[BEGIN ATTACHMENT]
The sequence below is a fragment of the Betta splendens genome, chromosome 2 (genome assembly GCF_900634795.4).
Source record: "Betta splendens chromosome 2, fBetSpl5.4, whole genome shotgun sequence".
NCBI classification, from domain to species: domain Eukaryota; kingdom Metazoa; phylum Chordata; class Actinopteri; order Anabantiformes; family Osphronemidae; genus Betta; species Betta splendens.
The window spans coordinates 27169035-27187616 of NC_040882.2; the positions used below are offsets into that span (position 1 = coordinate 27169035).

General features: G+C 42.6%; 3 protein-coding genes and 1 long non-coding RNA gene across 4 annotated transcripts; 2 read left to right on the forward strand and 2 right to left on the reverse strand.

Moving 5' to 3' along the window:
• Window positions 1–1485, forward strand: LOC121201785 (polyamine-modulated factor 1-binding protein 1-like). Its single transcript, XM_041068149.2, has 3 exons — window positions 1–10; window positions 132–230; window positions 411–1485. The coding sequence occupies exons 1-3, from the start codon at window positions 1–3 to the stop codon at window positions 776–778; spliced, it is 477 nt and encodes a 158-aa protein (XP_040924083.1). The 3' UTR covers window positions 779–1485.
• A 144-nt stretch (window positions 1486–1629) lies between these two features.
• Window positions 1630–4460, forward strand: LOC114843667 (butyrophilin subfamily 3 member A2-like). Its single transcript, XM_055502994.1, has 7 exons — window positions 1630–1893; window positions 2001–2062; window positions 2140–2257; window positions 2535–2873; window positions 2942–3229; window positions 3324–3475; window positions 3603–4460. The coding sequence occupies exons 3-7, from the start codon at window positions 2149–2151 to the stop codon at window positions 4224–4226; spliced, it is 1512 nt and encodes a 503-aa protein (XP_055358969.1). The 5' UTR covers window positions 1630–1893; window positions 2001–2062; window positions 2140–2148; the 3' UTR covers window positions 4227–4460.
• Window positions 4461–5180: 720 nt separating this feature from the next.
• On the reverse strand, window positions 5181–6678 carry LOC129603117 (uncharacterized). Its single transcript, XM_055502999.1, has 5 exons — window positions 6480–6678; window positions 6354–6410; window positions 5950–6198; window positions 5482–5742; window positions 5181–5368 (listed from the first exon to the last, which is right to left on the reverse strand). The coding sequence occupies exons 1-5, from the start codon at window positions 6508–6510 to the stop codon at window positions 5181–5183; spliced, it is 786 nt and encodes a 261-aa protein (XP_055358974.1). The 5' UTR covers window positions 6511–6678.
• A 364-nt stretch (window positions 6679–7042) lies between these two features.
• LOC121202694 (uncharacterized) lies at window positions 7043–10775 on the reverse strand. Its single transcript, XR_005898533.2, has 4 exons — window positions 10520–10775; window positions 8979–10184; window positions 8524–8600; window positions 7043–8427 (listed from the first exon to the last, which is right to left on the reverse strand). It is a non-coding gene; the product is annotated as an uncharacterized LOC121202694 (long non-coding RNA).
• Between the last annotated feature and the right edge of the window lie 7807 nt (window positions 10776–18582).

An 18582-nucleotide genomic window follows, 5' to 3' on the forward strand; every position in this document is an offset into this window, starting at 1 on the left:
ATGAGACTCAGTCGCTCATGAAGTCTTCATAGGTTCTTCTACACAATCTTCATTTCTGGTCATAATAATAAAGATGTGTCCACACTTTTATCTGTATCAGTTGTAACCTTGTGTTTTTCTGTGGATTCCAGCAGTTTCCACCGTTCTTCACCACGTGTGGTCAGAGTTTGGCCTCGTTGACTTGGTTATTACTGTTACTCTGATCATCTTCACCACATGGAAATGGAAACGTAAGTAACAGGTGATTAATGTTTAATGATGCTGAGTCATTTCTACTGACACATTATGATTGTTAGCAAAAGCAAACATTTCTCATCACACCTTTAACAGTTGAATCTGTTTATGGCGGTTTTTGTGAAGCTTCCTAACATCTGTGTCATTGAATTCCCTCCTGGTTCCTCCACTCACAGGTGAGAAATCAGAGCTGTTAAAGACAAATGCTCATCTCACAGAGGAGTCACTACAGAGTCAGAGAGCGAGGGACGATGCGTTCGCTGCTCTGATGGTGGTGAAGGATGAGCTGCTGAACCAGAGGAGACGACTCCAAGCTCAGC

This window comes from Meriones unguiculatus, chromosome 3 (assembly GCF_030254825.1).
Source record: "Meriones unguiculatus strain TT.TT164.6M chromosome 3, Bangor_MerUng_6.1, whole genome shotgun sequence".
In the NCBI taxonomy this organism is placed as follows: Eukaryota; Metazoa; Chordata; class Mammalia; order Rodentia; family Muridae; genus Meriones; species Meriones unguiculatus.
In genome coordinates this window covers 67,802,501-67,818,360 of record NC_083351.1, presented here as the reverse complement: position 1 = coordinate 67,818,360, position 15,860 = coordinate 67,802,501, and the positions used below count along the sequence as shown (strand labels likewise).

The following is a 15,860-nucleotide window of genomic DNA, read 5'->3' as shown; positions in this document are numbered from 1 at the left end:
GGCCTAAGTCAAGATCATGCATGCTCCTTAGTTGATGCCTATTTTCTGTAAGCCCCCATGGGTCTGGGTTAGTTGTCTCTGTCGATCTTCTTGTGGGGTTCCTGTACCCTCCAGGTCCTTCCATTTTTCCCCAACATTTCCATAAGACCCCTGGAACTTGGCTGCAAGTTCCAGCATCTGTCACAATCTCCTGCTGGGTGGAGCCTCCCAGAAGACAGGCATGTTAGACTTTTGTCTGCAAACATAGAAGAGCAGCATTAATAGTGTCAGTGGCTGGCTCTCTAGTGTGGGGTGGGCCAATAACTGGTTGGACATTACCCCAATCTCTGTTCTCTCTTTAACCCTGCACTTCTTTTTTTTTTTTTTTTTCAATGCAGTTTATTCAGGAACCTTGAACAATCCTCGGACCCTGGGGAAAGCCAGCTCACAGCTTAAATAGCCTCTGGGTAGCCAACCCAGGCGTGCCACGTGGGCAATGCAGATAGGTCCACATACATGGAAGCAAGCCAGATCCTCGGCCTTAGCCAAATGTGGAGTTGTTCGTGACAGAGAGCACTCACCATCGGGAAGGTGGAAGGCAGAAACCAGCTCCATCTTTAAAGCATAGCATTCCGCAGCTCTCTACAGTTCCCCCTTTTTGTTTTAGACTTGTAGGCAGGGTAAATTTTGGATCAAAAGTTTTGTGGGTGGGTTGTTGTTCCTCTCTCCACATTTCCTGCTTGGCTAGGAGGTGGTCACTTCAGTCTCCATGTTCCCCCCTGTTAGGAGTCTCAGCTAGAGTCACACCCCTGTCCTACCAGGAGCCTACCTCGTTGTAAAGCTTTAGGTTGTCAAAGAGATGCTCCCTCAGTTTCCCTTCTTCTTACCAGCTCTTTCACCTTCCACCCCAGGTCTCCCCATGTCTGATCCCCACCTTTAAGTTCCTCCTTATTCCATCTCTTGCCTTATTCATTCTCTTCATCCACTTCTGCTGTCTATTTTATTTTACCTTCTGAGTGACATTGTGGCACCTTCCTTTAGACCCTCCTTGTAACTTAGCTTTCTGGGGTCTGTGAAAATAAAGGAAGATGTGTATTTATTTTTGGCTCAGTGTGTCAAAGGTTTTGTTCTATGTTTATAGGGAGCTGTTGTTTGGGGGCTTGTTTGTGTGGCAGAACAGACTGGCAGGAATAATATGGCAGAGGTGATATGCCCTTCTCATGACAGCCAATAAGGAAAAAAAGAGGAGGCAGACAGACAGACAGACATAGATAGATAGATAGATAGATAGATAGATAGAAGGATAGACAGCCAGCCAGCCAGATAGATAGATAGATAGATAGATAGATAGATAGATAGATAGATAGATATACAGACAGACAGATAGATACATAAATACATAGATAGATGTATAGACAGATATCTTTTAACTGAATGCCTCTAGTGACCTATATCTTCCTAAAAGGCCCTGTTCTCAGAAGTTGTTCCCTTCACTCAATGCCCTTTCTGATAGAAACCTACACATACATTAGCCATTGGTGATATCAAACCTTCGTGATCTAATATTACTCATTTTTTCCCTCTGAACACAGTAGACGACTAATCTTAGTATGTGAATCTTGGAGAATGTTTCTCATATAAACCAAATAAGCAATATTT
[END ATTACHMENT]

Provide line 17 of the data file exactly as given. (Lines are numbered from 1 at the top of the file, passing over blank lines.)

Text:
This window comes from Meriones unguiculatus, chromosome 3 (assembly GCF_030254825.1).